An overview of practical approaches for handling missing data in clinical trials

Cynthia M DeSouza, Anna T R Legedza, Abdul J Sankoh
Journal of Biopharmaceutical Statistics 2009, 19 (6): 1055-73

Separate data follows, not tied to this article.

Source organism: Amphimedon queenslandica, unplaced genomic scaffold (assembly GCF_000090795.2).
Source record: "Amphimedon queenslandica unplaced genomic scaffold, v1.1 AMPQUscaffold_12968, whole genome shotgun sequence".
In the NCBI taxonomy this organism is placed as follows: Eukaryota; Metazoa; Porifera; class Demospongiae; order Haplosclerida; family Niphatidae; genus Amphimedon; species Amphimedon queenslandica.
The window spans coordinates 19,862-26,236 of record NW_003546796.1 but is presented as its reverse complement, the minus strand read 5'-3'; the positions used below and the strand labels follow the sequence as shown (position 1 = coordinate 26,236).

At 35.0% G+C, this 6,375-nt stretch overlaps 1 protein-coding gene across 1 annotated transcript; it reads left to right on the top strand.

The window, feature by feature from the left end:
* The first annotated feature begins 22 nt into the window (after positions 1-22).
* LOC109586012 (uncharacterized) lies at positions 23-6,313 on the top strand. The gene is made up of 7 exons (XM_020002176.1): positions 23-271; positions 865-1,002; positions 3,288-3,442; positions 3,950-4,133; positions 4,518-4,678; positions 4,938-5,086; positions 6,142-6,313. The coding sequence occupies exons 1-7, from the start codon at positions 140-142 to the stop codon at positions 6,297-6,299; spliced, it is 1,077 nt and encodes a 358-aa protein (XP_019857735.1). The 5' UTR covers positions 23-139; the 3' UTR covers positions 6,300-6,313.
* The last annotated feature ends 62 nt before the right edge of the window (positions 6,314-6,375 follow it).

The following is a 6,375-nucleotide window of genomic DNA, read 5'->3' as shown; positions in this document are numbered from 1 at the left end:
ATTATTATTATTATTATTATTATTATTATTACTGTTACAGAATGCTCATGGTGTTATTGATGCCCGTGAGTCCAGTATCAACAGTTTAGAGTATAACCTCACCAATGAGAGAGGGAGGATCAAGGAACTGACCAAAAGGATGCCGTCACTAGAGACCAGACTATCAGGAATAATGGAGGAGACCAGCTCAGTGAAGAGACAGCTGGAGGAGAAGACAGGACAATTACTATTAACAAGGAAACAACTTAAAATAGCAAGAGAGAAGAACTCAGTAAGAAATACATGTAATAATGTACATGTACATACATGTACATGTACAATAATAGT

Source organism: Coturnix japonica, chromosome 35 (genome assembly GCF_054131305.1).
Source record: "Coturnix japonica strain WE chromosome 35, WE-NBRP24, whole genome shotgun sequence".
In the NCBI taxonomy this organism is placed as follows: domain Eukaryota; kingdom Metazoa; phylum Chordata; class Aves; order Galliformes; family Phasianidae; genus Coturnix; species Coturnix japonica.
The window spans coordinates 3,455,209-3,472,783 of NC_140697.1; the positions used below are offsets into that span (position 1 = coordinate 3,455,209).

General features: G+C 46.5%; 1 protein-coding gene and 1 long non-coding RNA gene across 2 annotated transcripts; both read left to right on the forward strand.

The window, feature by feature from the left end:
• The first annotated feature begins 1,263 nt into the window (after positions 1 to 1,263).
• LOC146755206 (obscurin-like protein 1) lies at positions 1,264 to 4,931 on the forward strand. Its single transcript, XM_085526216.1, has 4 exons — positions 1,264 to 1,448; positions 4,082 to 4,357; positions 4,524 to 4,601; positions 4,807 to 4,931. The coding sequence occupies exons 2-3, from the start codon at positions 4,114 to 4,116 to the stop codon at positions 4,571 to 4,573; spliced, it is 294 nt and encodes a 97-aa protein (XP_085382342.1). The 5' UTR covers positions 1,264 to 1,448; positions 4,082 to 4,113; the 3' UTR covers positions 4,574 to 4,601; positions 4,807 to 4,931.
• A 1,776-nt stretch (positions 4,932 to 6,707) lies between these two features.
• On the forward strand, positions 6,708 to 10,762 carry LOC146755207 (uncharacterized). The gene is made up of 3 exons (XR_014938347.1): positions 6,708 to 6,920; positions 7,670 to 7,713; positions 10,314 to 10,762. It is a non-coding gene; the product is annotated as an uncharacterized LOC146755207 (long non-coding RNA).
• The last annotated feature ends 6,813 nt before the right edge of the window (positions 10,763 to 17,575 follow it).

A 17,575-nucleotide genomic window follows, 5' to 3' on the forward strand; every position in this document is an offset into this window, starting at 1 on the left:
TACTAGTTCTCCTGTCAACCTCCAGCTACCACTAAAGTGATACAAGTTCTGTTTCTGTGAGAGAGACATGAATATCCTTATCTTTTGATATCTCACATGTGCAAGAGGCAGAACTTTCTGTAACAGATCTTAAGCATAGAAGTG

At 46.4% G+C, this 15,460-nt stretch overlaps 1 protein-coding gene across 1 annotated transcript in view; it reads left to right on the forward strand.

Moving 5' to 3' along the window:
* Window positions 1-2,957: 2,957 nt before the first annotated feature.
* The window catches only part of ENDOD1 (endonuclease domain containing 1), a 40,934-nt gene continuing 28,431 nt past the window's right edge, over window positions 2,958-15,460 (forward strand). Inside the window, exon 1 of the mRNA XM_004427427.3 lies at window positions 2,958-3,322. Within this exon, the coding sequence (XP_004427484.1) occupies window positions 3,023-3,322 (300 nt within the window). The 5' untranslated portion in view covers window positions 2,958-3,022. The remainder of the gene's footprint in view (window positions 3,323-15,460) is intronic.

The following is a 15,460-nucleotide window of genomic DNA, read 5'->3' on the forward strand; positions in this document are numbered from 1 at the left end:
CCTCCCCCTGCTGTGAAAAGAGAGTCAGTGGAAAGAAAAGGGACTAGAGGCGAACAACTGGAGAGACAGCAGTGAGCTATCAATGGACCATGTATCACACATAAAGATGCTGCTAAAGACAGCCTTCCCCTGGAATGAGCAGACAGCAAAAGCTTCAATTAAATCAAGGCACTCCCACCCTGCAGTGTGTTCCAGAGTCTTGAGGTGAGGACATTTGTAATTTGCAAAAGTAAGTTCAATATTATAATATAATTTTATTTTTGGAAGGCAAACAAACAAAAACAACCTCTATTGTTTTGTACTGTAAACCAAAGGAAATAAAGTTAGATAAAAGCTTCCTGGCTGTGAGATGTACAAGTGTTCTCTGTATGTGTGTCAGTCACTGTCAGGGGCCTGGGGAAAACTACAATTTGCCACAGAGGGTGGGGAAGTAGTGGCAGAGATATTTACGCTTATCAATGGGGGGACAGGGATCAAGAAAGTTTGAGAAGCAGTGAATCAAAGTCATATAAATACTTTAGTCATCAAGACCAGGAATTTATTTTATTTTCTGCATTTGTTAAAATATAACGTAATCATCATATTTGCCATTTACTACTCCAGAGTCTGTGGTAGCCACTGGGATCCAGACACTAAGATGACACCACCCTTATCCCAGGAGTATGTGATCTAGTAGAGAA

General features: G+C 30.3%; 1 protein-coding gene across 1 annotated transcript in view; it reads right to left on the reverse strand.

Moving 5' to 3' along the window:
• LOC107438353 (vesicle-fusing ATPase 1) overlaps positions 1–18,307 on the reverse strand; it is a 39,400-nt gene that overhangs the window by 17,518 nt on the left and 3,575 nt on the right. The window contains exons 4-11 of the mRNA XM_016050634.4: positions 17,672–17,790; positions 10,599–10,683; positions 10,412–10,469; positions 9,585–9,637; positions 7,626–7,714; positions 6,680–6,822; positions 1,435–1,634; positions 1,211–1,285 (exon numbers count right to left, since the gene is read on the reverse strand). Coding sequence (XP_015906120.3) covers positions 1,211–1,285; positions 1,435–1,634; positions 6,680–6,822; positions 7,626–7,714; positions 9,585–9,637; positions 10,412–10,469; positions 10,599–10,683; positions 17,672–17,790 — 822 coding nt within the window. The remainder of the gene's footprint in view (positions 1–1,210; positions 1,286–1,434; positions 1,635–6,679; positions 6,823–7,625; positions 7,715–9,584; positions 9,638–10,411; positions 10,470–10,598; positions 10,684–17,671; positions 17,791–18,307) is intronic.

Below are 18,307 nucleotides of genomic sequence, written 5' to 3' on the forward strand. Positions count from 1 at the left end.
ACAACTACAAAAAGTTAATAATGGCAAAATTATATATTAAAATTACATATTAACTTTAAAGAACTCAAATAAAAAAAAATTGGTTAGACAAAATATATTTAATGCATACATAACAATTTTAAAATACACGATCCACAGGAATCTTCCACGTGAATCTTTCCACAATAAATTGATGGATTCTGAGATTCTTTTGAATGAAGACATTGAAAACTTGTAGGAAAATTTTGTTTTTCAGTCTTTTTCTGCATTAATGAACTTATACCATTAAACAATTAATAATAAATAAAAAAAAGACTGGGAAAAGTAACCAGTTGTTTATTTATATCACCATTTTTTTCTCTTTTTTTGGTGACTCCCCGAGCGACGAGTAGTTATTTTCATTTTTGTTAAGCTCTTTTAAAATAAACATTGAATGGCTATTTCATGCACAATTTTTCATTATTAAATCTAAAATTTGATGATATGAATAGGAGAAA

For a variety of reasons including poorly designed case report forms (CRFs), incomplete or invalid CRF data entries, and premature treatment or study discontinuations, missing data is a common phenomenon in controlled clinical trials. With the widely accepted use of the intent-to-treat (ITT) analysis dataset as the primary analysis dataset for the analysis of controlled clinical trial data, the presence of missing data could lead to complicated data analysis strategies and subsequently to controversy in the interpretation of trial results. In this article, we review the mechanisms of missing data and some common approaches to analyzing missing data with an emphasis on study dropouts. We discuss the importance of understanding the reasons for study dropouts with ways to assess the mechanisms of missingness. Finally, we discuss the results of a comparative Monte Carlo investigation of the performance characteristics of commonly utilized statistical methods for the analysis of clinical trial data with dropouts. The methods investigated include the mixed effects model for repeated measurements (MMRM), weighted and unweighted generalized estimating equations (GEE) method for the available case data, multiple-imputation-based GEE (MI-GEE), complete case (CC) analysis of covariance (ANCOVA), and last observation carried forward (LOCF) ANCOVA. Simulation experiments for the repeated measures model with missing at random (MAR) dropout, under varying dropout rates and intrasubject correlation, show that the LOCF, ANCOVA, and weighted GEE methods perform poorly in terms of percent relative bias for estimating a difference in means effect, while the MI-GEE and weighted GEE methods both have less power for rejecting a zero difference in means hypothesis.

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